Spotify, Tidal & Qobuz: A Comparison & Review. Part Three: Qobuz

Written By The Wagnerian on Saturday, 1 September 2018 | 10:46:00 pm

Despite not  being as well known, Qobuz has been around longer than not only Tidal but even Spotify, A French company, it launched in 2007 and was originally only available in French, Later it expanded to the UK, the Netherlands, Germany, Italy and Spain. In October, it finally launches in the USA and seems determined to expand to other nations. It is better known as a company that specialises in classical music and jazz, although a quick look at its catalogue will show it has the same range of artists and genres as both Spotify or Tidal,

Like most other services, it has a web player and apps for Windows, Mac, and Android. Also, like Spotify, but not Tidal, it does have an unofficial Linux program. Alas, this is not available from their website but can be downloaded from GitHub and can be found in some repositories.

It can also be found supported by a bewilderingly large range of Hifi equipment and manufactures where it often offers full integration.

As it does not use MQA, it differs to Tidal in that all of its audio streams - from 320 kbps to FLAC 24-Bit up to 192 KHz - can be played in any browser or OS.

All music is available to stream, download and buy. 


Membership.

Confusingly, Qobuz has 4 membership tiers. Two of these are paid monthly and two are paid annually. 

Premium

Streaming at 320 kbps. This is Qobuz "lossy" streaming service. Comparable to Spotify. This is priced at 9.99 a month.

Hi-Fi.

This is Qobuz lossless streaming format. This allows streaming or downloads of CDs for offline listening, as Flac files at 16 bit 44.1 kHz. This costs 19.99 per month

Sublime

Sublime is one of two annual subscriptions that Qobuz offers, This is the same as its monthly Hi-fi plan (Streaming and offline play  Flac files at 16 bit 44.1 kHz) but also provides the benefit of allowing you to buy "Hi-Res" files (typically FLAC 24-Bit up to 192 KHz) for the price of an MP3. This costs 219.99 annually

Sublime Plus

Bewildering, Qobuz offers one other annual membership, Sublime Plus,. This is the only one of Qobuz memberships that allows streaming and offline playing of  FLAC 24-Bit up to 192 KHz (studio "masters if you will). It too provides a discount when buying albums on "HiRes" for the price of an MP3. This costs the 349.99 a year! 

App.

Like all other services, the app looks and operates fairly much the same on all platforms. However, unlike Tidal, and nearly all other services, it does not try to copy Spotify's layout. Instead, it goes for a much different "cleaner" aesthetic, keeping as much desk space as possible for music exploration. The navigation bar typically found on the left-hand side of the app is relocated to a set of links at the top (See image above). Again, like Tidal it does not have many of the social media/community aspects that Spotify does. No list of what your friends are playing on the right-hand side of the app, for example.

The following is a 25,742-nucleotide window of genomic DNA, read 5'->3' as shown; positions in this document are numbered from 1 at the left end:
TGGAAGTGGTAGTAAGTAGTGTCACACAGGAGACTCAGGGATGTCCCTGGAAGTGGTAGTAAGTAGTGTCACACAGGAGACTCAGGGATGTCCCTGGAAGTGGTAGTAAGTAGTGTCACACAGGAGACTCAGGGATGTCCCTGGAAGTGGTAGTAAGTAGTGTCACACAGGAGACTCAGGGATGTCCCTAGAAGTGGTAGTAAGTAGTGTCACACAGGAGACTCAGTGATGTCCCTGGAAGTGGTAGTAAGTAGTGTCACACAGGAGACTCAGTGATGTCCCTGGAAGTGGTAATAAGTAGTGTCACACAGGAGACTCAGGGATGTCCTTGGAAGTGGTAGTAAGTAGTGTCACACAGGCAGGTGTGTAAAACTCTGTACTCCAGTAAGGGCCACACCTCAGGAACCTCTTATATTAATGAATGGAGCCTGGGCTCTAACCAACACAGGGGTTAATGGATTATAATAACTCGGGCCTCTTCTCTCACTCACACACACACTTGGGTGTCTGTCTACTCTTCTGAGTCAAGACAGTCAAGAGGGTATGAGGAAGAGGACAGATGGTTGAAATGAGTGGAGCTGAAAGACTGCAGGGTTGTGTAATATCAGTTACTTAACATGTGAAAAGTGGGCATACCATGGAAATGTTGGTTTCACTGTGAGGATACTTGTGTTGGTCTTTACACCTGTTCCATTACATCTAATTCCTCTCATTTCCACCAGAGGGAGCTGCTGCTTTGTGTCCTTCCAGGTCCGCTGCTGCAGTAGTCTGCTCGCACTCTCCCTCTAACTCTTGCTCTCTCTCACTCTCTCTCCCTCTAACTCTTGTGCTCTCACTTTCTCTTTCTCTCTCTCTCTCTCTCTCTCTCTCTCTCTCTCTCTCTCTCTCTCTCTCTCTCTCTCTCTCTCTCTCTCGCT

It has slightly few tracks than Tidal at just over 40 million and growing. However, it does have more "HiRes" albums then Tidal.  It should be noted, that having investigated it fully the fewer number tracks are not obvious and that indeed, Qobuz seems to have a greater selection of Classical and Jazz.

It quickly becomes apparent that Qobuz is aiming itself at a more "mature" or "musically literate" audience than any of its rivals. This is seen by the number of mature articles and reviews it has on the artists and CDs it carries.  It is also one of the only services to offer access to a CD's accompanying booklets. Qobuz says that there are "thousands" of these but gives no more detailed information. My experience is that you are more likely to find them with newer releases than older ones. Recommended music and playlists also take a more musically literate approach than any other service. 

Overall, the App and approach are so different from its competitors that I have produced a video to explain it (if anyone asks I will also go back and do one for Tidal). This does contain music streaming from the site, but due to copyright reasons, I have kept this to short(ish) samples. 

This was recorded in Windows 10, using the Chrome browser. For various reasons, we have had to clip part of the right side of the webplayer. See image at the top of this page to examine the full UI. 


Music Discovery.

Qobuz seems to pay serious attention to music discovery, offering well-curated playlists and some very good articles and features. This can be found across all genres, from Pop to Classical. Its classical music discovery needs special praise. No "Classical goes Pop playlists here. In many ways, it seems like a cross between a music app and a very good music magazine. See the video below for an example.

Meta Tagging (see the Tidal overview here for an explanation of metadata in music - if needed)

Qobuz handling of meta tagging in classical music is much better than average. It's not perfect and sometimes using different search terms or looking into different categories - artist, CD, etc - is needed. It is, however, the only service I have found were entering "Goodall" led it to suggest the conductor which then brought up all of his available recordings!

Sound Quality

Again, like Tidal, excellent. Again CDs sound like CDs and similar to what I would rip myself. The major difference with Tidal is that it has a more "rounder" or "smoother" sound. Whereas Tidal's encoding tends to emphasise mid and high tones, Qobuz shows no such preferences. Whether you think this is better or not, is of course always a matter of personal preference.


And that concludes our look at Qobuz. Next a review, discussion and comparison of both services Plus my final recommendations.